DIY borax-free LIQUID LAUNDRY SOAP--dirt cheap & easy to make!

I showed you how to make laundry powder, and dryer balls. Today let's talk about making liquid laundry soap. (This stuff works great)!

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Are you tired of trying to guess about the safety of the chemicals in your laundry soap?

Imagine, you're in the laundry aisle trying to choose a liquid soap. On the labels, you spy brightly colored catch phrases like "free and clear" and "environmentally friendly." But do these things mean a product is non-toxic and safe to use? Probably not. 

I wrote about the various hidden toxins in laundry soap (including why I don't use Borax) HERE, so I won't repeat all that today, but the sad fact is it's hard to trust many cleaning products. Because of existing laws, companies are allowed to not disclose many of the toxic chemicals they include in their products. That means, if you want to know for sure what you and your family are being exposed to, it's best to make you own laundry soap (and other cleaning products). But here's the good news: It'd really easy to make your own laundry soap. 

Why DIY liquid laundry soap?

Powdered laundry soap can be amazing (like this recipe), but some people prefer liquid laundry soap. For one thing, you can make a ton more of it at once, it lasts and lasts, and it's even cheaper to make than my powdered recipe. It costs very little. Like about $2 per batch. If you're frugal like me, that probably just grabbed your attention, right? (I know! $2!)

Another cool thing about this recipe is its smooth thick consistency. There are other recipes out there that call for Dr. Bronner's liquid castile soap (and I love Dr. Bronner's, don't get me wrong), but Dr. Bronner's liquid soap costs twice as much (or more) and you won't get the thick smooth consistency we're all used to when it comes to liquid laundry soap. Yet, the one perk some people like about using Dr. Bronner's liquid soap is there's no grating or cooking involved. But with a food processor the grating is a cinch, and the cooking is painless. Honestly. It takes about ten minutes tops. So read on my friend, and I'll show you how it's done...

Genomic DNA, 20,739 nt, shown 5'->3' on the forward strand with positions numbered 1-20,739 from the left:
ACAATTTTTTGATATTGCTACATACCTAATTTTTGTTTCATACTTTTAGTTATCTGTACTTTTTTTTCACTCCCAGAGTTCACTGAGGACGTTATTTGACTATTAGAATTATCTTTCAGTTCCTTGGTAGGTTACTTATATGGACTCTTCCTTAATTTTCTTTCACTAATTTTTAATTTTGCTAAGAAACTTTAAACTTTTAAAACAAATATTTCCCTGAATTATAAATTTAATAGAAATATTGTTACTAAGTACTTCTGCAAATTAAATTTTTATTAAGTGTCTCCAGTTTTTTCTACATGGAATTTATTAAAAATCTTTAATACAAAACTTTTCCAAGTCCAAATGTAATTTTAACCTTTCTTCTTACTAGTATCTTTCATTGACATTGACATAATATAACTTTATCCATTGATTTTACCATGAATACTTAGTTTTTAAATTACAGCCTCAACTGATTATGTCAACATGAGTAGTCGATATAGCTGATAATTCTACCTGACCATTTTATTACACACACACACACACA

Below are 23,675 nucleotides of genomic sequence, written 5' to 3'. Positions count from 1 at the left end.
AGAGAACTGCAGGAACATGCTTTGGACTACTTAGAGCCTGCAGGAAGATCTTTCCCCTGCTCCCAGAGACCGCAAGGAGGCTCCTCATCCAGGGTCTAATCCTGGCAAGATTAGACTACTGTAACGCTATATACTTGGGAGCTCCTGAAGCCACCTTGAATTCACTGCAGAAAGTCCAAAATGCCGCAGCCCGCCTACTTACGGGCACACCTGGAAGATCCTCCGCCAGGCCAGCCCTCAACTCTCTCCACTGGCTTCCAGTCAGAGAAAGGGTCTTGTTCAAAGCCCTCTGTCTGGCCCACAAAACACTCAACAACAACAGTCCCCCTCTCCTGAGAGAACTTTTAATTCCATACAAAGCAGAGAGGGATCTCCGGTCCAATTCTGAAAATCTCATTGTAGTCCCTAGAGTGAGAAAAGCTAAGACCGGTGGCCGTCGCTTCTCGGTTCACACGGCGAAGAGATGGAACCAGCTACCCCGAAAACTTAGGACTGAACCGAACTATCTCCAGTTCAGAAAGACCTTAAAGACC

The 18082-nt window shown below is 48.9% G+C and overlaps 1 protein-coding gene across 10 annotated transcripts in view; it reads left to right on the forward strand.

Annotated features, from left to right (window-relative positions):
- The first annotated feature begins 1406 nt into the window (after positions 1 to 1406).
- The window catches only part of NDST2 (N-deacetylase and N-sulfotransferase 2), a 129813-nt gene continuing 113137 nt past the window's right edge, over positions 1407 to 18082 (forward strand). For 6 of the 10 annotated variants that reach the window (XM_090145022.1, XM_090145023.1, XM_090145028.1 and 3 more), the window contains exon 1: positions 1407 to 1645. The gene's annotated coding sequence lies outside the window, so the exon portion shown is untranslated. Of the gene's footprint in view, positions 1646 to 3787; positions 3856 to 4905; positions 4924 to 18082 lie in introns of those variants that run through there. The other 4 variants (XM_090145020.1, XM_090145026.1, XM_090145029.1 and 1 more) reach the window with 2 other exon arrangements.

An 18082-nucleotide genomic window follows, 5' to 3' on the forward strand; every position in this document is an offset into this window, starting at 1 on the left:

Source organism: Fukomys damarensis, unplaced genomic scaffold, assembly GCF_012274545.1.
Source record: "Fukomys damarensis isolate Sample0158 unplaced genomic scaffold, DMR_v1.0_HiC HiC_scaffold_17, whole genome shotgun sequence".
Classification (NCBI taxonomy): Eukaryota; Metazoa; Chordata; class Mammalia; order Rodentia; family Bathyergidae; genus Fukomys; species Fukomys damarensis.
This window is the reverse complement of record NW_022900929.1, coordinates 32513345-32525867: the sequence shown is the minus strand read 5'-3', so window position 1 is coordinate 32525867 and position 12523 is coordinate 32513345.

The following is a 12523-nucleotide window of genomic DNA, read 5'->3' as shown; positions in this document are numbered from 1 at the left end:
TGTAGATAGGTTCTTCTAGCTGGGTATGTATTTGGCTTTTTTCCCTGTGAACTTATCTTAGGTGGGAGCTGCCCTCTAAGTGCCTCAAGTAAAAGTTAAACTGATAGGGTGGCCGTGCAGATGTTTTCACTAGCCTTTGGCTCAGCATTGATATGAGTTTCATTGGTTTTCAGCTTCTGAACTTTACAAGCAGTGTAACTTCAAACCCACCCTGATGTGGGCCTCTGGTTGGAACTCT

What you'll need:

2 1/2 gallons water
3/4 cup washing soda
1 tablespoon sea salt
30 drops of your favorite essential oil* (optional)

Other supplies needed:

1 large stock pot that will hold 2 1/2 gallons
1 long-handled spoon for stirring
3 to 5 jars or jugs 1/2 gallon to 1 gallon in size (can be mason jars, or amber jugs like the one shown above, or even a couple re-purposed cider jugs)
Food processor (I use an inexpensive one like this that I keep dedicated just for soap)

Now, let's make liquid laundry soap...



Step 1: Grate the bar of soap. It takes about ten seconds for my food processor to grate a whole bar of soap. In order to eliminate any chance of cross-contaminating food with soap, I recommend keeping a dedicated inexpensive food processor on hand just for soapy projects. I keep mine in my utility room where I make my laundry powder and liquid laundry soap. 



Step 2: Combine ingredients and heat on high. In a large stock pot, combine 8 cups water (1/2 gallon), along with the washing soda, salt, and grated soap. 


Step 3: Stir until completely dissolved. This only takes about 10 minutes.